6. This fight seems a bit overdone to me. Yes, I agree that the original T-shirt is not a good model for girls to follow, but I’m not sure it presents a serious problem. I think such things are clearly tongue in cheek, unless one is too stupid to know the difference. The real problem, if there is one here, is the idea that girls truly believe that looks are so much more important than smarts. And there are clearly girls who do, but calling for a ban on T-shirts isn’t going to change anything.

    My daughter met one such girl, a cheerleader, who didn’t do her homework assignment and wanted to copy the work my daughter had done. She refused, of course. Clearly, girls like this are in need of some better role models. But should a truly smart cheerleader who is pretty and does do her homework be ashamed of wearing a shirt like this one? I don’t think so. Such actions are too blunt and are what others refer to as Politically Correct. I hate that term because it is so derogatory. It represents groups seeking to limit the free expression of others. I’d like to wear my “Christians Suck” T-shirt, but if I do, I know I’ll get my car keyed. So, let people do what they want to do. If it reveals them as idiots, then that’s their loss.

    1. Who is banning anything? Who is telling people they can’t wear stupid tshirts?

      I’m pretty sure a bunch of consumers said they were angry because the shirt sent a terrible message and they didn’t think that girls should celebrate being stupid. JCPenney customers said they were disappointed and expected more from a place they respect. They said they don’t approve of a store that sells the message that pretty girls are dumb. We said, “JCPenney, we don’t like this.”

      And JCPenney responded by saying they agreed. They apologized.

      Why is this so outrageous? And why is “BUT I KNOW STUPID GIRLS! AND THOSE BITCHEZ BE STUPID! AND THEY LIKE STUPID THINGS! LIKE TSHIRTS THAT SAY THEY STUPID BITCHES!” a good reason to not ask JCP to have better standards?

      Are people concerned that if JCP doesn’t carry shirts for teh dumb bitches that teh dumb bitches won’t be able to find another place to declare their stupidity? Because I assure you, they will. And if they don’t, the people they’re with can always get a shirt pointing out that they are, indeed, with stupid.

      1. I’m sure all the religious folk who protested the DFW bus ads felt the exact same way. They expected more out of a company that they respected. “Why should those atheists be able to mock god? That’s sending the wrong message to our impressionable youth”

        So are we happy that they no longer do bus ads?

        Instead of bullying the company into removing it, why not offer them a better design for a shirt, something just as witty (which the original one was probably meant to be) but with a better message.

        1. Do you really think that businesses work that way? That JC Penny’s buyers are just waiting for a well-meaning citizen to present them with a shirt design, that they will then take and spend money creating, marketing, and selling?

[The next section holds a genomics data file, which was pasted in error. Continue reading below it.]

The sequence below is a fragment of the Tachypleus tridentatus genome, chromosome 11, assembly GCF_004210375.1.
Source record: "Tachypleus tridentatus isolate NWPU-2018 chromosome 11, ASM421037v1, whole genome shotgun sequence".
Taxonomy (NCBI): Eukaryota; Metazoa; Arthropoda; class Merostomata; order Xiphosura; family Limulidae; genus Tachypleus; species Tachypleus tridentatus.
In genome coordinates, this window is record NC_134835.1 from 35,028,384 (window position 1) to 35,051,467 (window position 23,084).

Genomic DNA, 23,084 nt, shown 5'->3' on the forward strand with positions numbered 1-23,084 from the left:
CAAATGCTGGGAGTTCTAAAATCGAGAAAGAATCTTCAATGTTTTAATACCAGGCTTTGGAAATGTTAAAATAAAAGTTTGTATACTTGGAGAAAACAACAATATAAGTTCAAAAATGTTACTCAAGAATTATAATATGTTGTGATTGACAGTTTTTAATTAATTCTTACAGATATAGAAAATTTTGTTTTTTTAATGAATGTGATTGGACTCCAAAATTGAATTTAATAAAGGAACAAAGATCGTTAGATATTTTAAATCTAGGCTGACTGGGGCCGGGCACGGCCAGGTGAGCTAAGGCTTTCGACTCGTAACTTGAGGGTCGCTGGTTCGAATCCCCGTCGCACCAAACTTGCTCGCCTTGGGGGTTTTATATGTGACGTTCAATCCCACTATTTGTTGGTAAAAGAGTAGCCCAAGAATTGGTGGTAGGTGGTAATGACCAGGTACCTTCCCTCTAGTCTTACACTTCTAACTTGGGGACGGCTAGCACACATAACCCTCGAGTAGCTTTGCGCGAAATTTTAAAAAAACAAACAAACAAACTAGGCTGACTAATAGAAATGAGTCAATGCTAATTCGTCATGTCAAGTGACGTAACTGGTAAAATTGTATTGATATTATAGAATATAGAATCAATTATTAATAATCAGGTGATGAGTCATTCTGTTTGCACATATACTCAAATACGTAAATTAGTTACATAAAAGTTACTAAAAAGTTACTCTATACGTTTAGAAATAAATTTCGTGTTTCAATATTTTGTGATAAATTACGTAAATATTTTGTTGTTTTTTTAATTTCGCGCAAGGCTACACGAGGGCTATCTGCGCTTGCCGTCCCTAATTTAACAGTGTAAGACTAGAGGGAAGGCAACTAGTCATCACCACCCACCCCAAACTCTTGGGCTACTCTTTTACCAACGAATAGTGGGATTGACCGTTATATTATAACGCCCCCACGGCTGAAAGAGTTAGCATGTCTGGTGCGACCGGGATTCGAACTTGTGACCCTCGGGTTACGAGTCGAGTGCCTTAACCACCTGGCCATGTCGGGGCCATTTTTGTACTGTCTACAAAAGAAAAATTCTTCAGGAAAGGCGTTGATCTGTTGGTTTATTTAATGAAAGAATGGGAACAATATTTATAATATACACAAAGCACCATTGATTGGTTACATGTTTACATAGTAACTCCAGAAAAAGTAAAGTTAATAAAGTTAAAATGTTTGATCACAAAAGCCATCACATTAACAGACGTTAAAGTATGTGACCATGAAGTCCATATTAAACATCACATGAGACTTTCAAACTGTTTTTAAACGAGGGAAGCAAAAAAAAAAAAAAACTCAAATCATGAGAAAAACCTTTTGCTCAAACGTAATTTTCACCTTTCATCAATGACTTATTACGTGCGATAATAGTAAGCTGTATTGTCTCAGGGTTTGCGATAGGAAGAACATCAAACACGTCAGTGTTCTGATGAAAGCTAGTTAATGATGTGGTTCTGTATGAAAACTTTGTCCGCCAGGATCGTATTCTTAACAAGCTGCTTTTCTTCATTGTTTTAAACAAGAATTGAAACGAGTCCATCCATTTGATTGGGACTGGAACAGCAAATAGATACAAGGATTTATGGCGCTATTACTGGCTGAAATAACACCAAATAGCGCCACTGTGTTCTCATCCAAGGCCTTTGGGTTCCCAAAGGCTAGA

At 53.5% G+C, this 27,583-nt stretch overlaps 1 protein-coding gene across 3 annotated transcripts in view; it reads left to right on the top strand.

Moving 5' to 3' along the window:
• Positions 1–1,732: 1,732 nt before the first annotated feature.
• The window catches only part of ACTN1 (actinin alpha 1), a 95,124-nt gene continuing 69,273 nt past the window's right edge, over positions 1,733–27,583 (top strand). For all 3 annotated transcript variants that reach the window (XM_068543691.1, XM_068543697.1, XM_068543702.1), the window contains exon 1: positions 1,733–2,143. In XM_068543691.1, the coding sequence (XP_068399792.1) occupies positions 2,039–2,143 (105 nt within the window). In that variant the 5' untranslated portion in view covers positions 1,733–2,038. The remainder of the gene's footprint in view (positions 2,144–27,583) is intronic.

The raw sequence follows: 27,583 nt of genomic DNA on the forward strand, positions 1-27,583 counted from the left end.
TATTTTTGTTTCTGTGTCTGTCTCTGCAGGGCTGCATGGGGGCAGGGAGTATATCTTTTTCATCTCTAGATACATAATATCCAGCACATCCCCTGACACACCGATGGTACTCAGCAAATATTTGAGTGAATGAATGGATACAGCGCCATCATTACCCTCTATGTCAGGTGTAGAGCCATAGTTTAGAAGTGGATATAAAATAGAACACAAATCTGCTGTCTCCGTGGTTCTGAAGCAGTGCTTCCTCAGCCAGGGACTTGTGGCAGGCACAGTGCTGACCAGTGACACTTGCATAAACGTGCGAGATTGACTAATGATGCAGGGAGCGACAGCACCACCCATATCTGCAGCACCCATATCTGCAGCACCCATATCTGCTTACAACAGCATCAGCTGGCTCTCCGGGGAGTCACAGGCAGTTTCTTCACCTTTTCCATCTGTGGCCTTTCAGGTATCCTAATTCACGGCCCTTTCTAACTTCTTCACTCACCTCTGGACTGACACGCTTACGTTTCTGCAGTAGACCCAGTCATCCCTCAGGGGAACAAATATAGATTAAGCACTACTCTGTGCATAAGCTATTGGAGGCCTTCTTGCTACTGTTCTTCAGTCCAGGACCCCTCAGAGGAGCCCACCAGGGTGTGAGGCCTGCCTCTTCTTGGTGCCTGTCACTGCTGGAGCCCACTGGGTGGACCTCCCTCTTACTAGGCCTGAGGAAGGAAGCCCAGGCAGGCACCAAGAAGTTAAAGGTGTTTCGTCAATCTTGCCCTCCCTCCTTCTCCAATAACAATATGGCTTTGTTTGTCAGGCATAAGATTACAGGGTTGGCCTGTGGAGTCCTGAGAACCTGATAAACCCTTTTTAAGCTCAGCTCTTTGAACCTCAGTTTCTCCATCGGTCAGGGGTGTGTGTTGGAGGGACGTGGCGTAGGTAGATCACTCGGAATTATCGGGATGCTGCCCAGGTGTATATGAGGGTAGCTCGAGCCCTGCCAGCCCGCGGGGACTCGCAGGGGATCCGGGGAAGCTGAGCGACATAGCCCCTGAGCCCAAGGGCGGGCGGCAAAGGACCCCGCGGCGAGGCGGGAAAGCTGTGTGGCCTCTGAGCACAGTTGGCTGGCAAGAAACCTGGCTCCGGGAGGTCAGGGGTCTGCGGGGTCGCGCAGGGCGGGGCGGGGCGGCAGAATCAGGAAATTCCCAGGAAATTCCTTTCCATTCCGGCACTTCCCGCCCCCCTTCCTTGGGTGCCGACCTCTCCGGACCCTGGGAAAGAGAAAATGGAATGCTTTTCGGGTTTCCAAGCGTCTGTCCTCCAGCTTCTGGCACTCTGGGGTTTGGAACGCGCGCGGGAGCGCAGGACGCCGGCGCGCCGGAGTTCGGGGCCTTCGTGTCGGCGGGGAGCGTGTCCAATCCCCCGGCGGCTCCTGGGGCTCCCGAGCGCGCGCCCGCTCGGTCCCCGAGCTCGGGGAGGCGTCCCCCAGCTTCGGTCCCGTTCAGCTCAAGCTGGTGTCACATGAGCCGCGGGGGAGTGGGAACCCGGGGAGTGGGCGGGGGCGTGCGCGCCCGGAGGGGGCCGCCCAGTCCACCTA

Allow me to tell you: no, they don’t. They make decisions based on how they might increase their earnings and reputation, and they make better decisions by listening to what their consumers want. If their consumers don’t want an atheist t-shirt, they won’t make one. Which is probably why they don’t make atheist t-shirts, and I’m not going to complain about that. Are you?

          1. You’re exactly right. It’s all about the bottom line, as it should be.

            If JCP had only had a few complaints would they have pulled the shirt? Probably not. But when they start seeing hundreds? Yep, they’re going to rethink even though it probably cost them money because they either a) bought hundreds or thousands of these shirts in advance or b) have a contract with the manufactuerer to buy a certain amount. either way, they lost some money.
            As for a box store selling atheist themed shirts, they would if they had enough requests. But then there would probably be some outrage from the “christianist” crowd and they’d end up pulling those as well.

        2. Your argument is that I, the big bad super powerful blogger and my band of thug consumers just beat down a multi-million dollar corporation into submitting to our demand, against their will, leaving them with no option other than to pull all the t-shirts they’ve ever sold?

          Or is your point that consumers should not complain because even though one consumer may be offended, others may not be, and others may be offended if the offending message is removed and corporations sending that message are powerless to decide when to respond to consumer complaints?

          Or is your argument that this, sexist and demeaning tshirt which promotes a serious and detrimental message to girls shouldn’t have been pulled because other people complained about an ad that was empowering to an oppressed and hated minority and that ad was pulled and since bigotry towards atheists is okay then we should also celebrate the tired meme that pretty girls are best for decoration, and if you’re lucky, you get to be that decoration?

          1. Geez, you sure own the hyperbole!

            I’m stating that enough people were rallied by your site that JCP decided it was not worth the bad PR to leave it on their site.

            I’m also stating that you interpret the shirt to be demeaning & detrimental to girls. Some people interpret it as the joke that I believe it to originally have been.